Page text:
The circuit 21 consists of two section: a phase/detector/limiter section and a synthesizer section as shown in FIG. 5. The first section includes an IF FM amplifier circuit 80 preferably identical to IC 30 described above. Circuit 80 samples at its IF IN input 1 the visual IF signal from amplifier 62 (FIG. 3). The quadrature input 9 of the receiver is connected to the output of a temperature compensated crystal oscillator 82 operating at 45.75 MHz. The circuit 80 compares these two signals and outputs the difference on two output pins 10, 7 normally used for the RF BIAS and the AFC output signals respectively. These two output signals are fed to an operational amplifier stage 84. The output signal on pin 10 is also coupled to the input pin 9 through an inductor 86. Thus, the circuit 80, oscillator 82 and inductor 86 form a phase-locked loop filter. The output of amplifier stage 84 indicates when the two inputs to the FM receiver IC are in phase. Circuit 80 also has a TUNE METER output on pin 13. This output is fed to a meter 88 used to indicate the power of the received IF visual signals.
The output of amplifier stage 84 is used to drive an amplifier stage 90. This stage 90 generates an output on line 23 when the output of amplifier stage 84 indicates a phase lock. Line 23 is used to control an analog switch 94. This switch may be disposed in the up-converter 25 to control the RF output. The switch is closed allowing RF signals to be output only when amplifier 84 detects a phase lock condition. When the phase locked condition is lost, switch 94 opens shutting down the output of the repeater 10.
Finally, the output of amplifier 84 is also used to control a 10 MHz voltage controlled crystal oscillator 96. This oscillator 96 generates an output on line 98 only if there is a phase-locked loop condition. The output of the 10 MHz is fed to the synthesizer section of circuit 21 including a frequency divider 100. Divider 100 divides the signal on line 98 by 5. The synthesizer section also includes VHF synthesizer IC chip 102 which may be, for example, an MCC 145152 P2 made by Motorola. IC 102 is used to generate and maintain local a oscillator signal L0 as follows. IC 102 receives the output of divider 100 on its OSCI pin 27. IC 102 also has three sets of inputs to define three divisors A, N and R. In the present invention, R is chosen to be 12 grounding inputs R0, R1, R2. Divisors N and A are settable from a bank of selector switches schematically identified as 106. It should be understood that at least some of these switches may be accessible externally without dismantling the unit. The switches from bank 106 are coupled to IC chip 102 by a parallel bus 104.
Details to IC chip 102 are shown in FIG. 6. The 2MHz signal received at input in 27 is divided by a 12-bit divide by R counter 110. R is selected by setting inputs R0-R2 to select a value from a look table or ROM 112. As previously mentioned, in this invention R is set to 12. The counter 110 therefore generates a 250 Khz signal which is input to a phase detector 114. The chip also includes a divide-by-A counter 116 and a divide-by-N counter 118. The two counters are coupled through a control logic circuit 120. The output of counter 118 is also coupled to an input of phase detector 114. The numbers N and A can be selected such that the phase detector generates on its output lines OV and OR a signal having a frequency corresponding to the frequency of the VHF composite video signal to be transmitted by the repeater.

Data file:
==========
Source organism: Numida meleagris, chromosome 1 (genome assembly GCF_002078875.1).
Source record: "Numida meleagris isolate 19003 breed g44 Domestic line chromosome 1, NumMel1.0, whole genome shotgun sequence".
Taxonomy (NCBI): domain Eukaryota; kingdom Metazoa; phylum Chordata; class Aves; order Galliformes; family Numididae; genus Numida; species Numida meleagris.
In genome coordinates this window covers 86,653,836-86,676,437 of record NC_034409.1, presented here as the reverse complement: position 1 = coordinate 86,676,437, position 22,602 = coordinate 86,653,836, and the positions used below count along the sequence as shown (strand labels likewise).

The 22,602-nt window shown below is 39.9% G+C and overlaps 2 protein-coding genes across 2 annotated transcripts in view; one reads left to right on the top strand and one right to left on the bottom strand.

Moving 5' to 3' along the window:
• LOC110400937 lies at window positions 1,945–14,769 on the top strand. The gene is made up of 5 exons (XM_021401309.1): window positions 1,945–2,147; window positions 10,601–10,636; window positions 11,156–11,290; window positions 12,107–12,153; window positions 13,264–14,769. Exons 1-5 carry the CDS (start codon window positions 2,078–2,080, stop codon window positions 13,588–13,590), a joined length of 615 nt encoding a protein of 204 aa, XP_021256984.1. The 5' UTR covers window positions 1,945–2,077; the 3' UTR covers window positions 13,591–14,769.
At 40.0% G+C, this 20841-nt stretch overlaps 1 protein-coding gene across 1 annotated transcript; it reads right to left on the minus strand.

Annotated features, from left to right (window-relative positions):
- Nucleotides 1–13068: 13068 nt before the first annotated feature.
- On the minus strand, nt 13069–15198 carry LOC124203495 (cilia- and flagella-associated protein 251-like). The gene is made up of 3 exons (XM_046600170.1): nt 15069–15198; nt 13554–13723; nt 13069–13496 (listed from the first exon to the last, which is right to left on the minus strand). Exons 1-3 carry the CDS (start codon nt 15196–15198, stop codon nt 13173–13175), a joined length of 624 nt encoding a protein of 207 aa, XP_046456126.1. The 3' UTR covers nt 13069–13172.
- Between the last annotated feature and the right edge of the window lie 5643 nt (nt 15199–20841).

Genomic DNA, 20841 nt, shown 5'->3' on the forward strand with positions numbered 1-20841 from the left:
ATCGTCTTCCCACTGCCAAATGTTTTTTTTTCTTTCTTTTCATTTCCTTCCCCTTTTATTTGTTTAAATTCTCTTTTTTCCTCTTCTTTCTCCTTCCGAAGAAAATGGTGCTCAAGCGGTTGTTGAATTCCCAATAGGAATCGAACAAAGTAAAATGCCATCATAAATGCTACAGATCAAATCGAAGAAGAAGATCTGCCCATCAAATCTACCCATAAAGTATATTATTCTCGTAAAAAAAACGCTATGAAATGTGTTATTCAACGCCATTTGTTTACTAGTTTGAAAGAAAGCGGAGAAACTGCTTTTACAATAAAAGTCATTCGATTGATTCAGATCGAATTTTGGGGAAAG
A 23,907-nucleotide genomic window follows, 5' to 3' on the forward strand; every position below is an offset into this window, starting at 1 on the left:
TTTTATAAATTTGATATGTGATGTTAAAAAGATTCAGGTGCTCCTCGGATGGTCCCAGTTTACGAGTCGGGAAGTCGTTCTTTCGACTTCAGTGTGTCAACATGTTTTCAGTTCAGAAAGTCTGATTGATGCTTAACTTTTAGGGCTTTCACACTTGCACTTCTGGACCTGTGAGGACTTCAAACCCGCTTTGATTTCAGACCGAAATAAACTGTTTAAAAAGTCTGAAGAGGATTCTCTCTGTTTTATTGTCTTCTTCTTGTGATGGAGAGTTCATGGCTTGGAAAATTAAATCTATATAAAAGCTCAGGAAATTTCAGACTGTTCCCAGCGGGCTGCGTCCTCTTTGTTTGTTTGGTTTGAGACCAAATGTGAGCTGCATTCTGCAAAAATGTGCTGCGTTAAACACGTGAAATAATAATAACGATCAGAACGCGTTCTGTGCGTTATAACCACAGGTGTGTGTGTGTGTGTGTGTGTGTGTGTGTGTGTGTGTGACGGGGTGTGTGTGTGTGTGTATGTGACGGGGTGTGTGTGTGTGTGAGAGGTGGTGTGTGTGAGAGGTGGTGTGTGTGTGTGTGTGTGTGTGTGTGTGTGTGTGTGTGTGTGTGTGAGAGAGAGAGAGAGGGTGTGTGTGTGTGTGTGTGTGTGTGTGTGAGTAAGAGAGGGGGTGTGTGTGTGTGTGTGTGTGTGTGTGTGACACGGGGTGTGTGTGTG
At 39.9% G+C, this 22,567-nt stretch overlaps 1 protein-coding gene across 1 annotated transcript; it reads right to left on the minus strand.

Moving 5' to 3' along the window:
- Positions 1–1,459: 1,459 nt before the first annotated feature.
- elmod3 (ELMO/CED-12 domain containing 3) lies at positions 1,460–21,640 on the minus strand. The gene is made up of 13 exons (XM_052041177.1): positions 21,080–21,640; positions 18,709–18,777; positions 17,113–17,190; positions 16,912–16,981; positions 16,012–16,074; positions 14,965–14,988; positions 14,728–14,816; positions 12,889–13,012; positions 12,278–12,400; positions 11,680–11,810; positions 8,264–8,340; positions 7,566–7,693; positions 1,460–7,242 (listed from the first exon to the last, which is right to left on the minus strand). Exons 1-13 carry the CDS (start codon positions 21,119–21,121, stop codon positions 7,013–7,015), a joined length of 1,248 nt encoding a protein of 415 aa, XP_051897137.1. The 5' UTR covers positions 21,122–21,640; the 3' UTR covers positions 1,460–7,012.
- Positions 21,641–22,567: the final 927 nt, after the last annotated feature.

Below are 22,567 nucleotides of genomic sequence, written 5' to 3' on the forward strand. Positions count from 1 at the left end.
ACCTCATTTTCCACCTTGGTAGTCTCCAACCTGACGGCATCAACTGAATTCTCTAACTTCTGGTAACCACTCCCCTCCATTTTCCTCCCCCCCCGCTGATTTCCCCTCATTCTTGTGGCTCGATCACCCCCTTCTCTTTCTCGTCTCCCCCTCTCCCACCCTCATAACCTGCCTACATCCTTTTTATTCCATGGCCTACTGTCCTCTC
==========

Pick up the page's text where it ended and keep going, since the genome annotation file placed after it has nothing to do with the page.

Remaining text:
Referring back to FIG. 5, the output of IC 102 on pins 7, 8 are fed to an amplifier 130 for amplification and than to a low pass filter 132. The output of filter 132 is fed to a voltage controlled oscillator (VCO) 134. VCO 134 in response to the signal from the filter 1432 generates the local oscillator signal L0 which is fed on line 13 to the IF stage 12. This stage 12 then mixes the incoming composite RF signal with this L0 signal and, after filtering generates the composite IF signal as described.
To complete the phase-locked loop synthesizer, the L0 signal is also fed back to a dual modulus divider 138 as shown in FIG. 5. This divider 138 divides the L0 signal by either 20 or 21, dependent on the signal on the MOD CONTROL line from IC chip 102. The MOD CONTROL signal is generated by the control circuit 120. More particularly, the MOD CONTROL signal is low at the beginning of each count cycle causing the divider 138 to divider the signal L0 by 21. The MOD CONTROL signal goes high when the counter 116 reaches zero and, remains high until counter 118 also reaches zero. During this time divider 138 divides L0 by 20. Thereafter, the counters are reset and the cycle is started over again.
Obviously numerous modifications could be made to this invention without departing from its scope as defined in the appended claims.
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|U.S. Classification||348/723, 348/738, 348/E07.049, 455/17, 455/20|
|Mar 6, 1991||AS||Assignment|
Owner name: ELECTRONICS MISSILES & COMMUNICATIONS INC., (EMCEE
Free format text: ASSIGNMENT OF ASSIGNORS INTEREST.;ASSIGNOR:JARICK, JAMES M.;REEL/FRAME:005631/0832
Effective date: 19910225
|Mar 13, 1995||AS||Assignment|
Owner name: EMCEE CELLULAR, INC., DELAWARE
Free format text: ASSIGNMENT OF ASSIGNORS INTEREST;ASSIGNOR:ELECTRONICS, MISSILES & COMMUNICATIONS, INC.;REEL/FRAME:007381/0009
Effective date: 19950303
|Feb 10, 1997||FPAY||Fee payment|
Year of fee payment: 4
|Feb 14, 2001||FPAY||Fee payment|
Year of fee payment: 8
|Mar 2, 2005||REMI||Maintenance fee reminder mailed|
|Aug 17, 2005||LAPS||Lapse for failure to pay maintenance fees|
|Oct 11, 2005||FP||Expired due to failure to pay maintenance fee|
Effective date: 20050817